Removing stereotypes

Northbridge’s reputation as a dangerous, unruly place characterised by alcohol-induced antisocial behaviour has, to a certain extent, harmed its chances of fully developing its cultural and artistic heart.

The arts sector has had an image crisis of its own; instead of being known as an open, inclusive cultural offering it has traditionally been characterised by elitist events.

So how can these two stereotypes potentially balance each other out?

According to creative industry advocacy organisation FORM curator Elisha Buttler, opportunities abound for Northbridge.

“Northbridge is constantly portrayed as an unsafe place to go, the truth is at night it can be unsafe, but there are steps you can take to remedy that,” she says.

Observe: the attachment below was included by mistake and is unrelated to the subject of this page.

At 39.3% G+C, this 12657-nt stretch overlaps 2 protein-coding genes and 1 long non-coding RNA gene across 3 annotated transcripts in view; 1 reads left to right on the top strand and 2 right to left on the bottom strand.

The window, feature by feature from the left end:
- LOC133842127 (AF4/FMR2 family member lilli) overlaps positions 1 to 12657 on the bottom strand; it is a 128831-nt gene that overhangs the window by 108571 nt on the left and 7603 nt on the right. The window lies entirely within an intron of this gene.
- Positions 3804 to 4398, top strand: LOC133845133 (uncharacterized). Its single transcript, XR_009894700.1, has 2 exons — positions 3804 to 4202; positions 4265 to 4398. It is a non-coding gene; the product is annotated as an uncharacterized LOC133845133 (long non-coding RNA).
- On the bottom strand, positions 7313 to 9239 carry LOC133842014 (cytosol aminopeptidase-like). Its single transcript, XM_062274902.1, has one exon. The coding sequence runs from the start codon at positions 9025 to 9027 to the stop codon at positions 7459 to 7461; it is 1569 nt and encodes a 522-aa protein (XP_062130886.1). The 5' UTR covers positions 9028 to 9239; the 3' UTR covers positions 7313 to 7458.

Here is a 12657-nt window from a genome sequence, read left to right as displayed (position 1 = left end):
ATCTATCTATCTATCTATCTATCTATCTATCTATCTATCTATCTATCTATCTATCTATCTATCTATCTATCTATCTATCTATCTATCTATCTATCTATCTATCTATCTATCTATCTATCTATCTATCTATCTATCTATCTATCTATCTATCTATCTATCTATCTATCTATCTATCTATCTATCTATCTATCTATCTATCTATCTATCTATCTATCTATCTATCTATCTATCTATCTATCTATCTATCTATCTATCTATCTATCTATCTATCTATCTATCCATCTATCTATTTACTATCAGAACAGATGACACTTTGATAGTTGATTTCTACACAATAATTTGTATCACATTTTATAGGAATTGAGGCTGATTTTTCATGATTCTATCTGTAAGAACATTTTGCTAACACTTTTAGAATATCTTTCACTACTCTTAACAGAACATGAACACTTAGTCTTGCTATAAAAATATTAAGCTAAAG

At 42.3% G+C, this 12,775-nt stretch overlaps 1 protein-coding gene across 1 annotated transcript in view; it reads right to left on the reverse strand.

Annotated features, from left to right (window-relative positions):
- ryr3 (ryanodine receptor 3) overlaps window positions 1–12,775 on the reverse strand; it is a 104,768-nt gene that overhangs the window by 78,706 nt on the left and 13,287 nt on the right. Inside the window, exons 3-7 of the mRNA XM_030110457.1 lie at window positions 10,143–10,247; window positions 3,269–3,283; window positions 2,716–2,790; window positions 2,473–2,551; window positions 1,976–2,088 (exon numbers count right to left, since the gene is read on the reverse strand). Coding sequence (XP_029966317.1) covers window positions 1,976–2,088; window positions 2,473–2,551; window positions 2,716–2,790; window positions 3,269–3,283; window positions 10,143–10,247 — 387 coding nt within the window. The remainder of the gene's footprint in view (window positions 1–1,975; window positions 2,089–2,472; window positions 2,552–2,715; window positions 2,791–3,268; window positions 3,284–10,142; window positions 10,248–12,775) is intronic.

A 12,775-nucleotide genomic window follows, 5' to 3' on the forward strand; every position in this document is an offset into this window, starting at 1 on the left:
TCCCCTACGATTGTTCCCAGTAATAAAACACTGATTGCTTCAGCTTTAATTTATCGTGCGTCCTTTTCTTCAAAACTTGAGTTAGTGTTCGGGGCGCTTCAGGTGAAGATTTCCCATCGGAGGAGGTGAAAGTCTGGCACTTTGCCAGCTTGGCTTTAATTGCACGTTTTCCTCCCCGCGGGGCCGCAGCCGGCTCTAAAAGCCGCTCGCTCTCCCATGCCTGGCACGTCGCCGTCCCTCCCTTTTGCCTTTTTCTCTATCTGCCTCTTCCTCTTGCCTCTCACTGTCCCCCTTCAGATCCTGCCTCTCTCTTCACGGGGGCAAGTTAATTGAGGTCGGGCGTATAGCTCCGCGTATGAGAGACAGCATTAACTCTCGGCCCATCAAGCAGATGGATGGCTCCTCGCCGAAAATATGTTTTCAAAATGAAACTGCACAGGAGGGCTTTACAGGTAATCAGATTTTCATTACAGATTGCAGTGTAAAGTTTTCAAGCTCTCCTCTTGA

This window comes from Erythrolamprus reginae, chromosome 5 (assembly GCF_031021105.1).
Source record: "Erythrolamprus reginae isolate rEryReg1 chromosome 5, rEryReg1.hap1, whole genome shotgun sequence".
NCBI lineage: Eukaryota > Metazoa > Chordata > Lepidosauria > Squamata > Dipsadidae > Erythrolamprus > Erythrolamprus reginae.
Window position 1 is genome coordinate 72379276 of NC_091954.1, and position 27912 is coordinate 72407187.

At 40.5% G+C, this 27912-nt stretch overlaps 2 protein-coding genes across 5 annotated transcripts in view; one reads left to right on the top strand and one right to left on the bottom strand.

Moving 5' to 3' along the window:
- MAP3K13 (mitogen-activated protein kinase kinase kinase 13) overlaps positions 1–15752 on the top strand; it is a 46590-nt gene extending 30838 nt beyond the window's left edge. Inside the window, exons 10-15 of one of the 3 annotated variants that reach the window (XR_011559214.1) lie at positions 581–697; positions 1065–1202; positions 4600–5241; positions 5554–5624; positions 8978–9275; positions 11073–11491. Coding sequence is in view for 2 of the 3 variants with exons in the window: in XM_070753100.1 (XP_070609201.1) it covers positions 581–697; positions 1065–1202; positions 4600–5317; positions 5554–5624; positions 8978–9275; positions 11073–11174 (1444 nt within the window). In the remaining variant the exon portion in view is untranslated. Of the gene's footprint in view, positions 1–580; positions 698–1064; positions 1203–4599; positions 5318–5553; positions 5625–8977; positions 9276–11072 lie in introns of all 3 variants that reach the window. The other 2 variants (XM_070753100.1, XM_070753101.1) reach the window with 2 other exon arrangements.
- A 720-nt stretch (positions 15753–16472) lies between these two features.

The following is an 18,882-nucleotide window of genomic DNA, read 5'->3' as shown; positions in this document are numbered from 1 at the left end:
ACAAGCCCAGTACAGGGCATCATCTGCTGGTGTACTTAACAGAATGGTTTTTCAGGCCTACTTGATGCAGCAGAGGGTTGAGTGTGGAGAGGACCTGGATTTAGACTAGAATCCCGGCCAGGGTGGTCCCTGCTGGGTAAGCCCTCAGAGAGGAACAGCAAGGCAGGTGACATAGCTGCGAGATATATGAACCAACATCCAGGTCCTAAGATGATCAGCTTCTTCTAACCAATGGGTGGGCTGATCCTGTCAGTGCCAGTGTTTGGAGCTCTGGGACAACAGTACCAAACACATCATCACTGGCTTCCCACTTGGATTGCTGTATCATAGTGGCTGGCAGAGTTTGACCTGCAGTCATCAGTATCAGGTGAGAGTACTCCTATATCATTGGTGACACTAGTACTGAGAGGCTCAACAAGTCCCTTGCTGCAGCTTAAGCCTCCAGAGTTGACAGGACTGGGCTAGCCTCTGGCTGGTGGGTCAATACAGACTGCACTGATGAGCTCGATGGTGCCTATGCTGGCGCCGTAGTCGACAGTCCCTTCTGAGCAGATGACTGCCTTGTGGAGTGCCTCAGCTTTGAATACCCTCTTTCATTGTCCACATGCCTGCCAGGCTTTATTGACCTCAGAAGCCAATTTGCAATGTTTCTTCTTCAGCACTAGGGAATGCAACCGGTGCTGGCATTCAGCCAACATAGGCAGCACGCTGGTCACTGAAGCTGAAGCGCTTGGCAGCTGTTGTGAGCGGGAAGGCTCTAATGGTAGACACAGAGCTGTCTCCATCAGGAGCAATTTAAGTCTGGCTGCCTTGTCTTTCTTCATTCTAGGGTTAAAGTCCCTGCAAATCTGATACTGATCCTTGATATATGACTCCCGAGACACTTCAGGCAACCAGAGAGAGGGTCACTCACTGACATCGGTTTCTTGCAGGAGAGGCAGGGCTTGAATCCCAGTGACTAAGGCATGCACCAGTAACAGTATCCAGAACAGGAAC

“Having a much longer social economy and commercial economy will by default mean there are more people in the streets doing things other than clubbing and drinking, and would provide safety in numbers.

“Until the cultural centre and integral parts of Northbridge are more fully activated, a lot of people won’t believe it will become a hub. But that is the way it is with any development, you have to see it to believe it.”

She says the key to making the Perth Cultural Centre really successful is how it feels overall and how the cultural institutions within it can be made to be more inclusive and inviting.

“It is about how the space feels on a human scale as much as it is about all the projects and events happening within it,” she says.

Ms Buttler says it is important for culture and the arts to be integrated into the fabric of Perth in terms of the development of new and existing commercial and retail spaces.

She is hopeful for the future of Northbridge, and believes “it has all the right ingredients to be a diverse, interesting, exciting social and creative hub”.

Ms Buttler says government funding is integral in broadening the scope of cultural activities thereby making the sector more inclusive.

“Socially, if you can take it outside the four gallery walls, it does have so much to offer the general community,” she says.